A college education remains a top priority for many California residents, and a great many people are willing to go into deep levels of debt to attain their college degree. Once school has concluded and a graduate enters the workforce, his or her degree may not lead to the job opportunities that were expected. In some cases, the decade after college is one defined by unmanageable debt. Personal bankruptcy is one way to ease debt issues, but many college grads try other measures before giving bankruptcy serious consideration.
Some employers are beginning to recognize the financial crunch that workers face in regard to student loan debt. In response, some companies are offering to assist workers in repaying their student loans. For those who are lucky enough to work for such a progressive-thinking company, the road back to financial stability might be easier to navigate.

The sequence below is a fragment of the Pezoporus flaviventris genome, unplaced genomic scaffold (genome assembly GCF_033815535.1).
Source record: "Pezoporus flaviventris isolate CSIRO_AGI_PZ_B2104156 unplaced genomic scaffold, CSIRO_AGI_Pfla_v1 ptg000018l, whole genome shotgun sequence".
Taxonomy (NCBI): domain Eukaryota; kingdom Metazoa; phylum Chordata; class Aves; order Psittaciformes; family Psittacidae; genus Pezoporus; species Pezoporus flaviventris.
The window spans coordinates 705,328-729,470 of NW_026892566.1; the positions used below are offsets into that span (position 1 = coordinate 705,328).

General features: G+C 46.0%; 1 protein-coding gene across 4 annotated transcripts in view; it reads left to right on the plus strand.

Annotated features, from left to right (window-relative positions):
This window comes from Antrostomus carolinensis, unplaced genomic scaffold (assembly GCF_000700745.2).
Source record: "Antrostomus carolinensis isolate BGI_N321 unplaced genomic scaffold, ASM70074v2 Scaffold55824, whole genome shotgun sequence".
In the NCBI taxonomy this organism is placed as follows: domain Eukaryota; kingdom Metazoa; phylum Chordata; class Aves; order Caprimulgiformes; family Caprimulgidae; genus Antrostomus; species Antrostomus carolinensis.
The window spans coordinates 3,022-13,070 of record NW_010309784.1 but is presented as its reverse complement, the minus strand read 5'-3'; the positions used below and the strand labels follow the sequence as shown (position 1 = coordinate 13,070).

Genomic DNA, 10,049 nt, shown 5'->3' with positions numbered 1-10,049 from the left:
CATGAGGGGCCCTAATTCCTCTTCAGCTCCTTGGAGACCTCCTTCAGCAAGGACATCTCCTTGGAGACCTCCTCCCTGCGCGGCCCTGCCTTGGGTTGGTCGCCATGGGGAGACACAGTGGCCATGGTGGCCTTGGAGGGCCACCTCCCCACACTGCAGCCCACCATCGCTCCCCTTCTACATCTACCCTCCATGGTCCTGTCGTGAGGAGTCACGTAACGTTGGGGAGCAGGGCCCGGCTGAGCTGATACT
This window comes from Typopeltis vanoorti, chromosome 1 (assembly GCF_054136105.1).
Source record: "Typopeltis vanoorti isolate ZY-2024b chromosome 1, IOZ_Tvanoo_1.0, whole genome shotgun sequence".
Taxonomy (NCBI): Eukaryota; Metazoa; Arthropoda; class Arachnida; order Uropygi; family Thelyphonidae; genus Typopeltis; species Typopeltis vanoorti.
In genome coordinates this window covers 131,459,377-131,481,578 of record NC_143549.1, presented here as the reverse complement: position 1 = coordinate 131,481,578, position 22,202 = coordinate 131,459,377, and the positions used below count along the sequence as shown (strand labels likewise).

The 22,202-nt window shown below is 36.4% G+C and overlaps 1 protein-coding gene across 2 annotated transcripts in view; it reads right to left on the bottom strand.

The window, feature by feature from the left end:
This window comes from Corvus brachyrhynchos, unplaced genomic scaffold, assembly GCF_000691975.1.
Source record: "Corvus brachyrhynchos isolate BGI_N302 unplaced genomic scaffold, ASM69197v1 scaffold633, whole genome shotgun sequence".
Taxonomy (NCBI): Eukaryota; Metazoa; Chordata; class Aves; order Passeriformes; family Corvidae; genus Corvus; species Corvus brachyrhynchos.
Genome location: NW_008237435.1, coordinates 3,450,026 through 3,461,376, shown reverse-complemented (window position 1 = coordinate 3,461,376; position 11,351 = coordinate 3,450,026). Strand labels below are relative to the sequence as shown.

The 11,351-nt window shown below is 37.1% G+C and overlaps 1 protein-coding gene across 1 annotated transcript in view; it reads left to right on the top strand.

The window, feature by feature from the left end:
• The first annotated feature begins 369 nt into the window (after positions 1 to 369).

One such company, consulting firm PwC, pays workers up to $100 each month for up to six years toward student loans. Other companies hope to entice workers with a lump sum offer that would be paid out after the employee has completed a number of years with the company. Reaction to these offers has been overwhelmingly positive, and employees who are able to take advantage of those programs are appreciative of the assistance.
Of course, not everyone will be able to tap into this level of employer generosity. Only an estimated 3 percent of companies offer loan repayment programs. For everyone else, repaying student loan debt will continue to pose a challenge. In some cases, California workers may want to consider whether personal bankruptcy may offer a solution to high consumer debt woes.
Source: detroitnews.com, "College debt relief could be next big workplace perk", Jackie Crosby, Jan. 31, 2016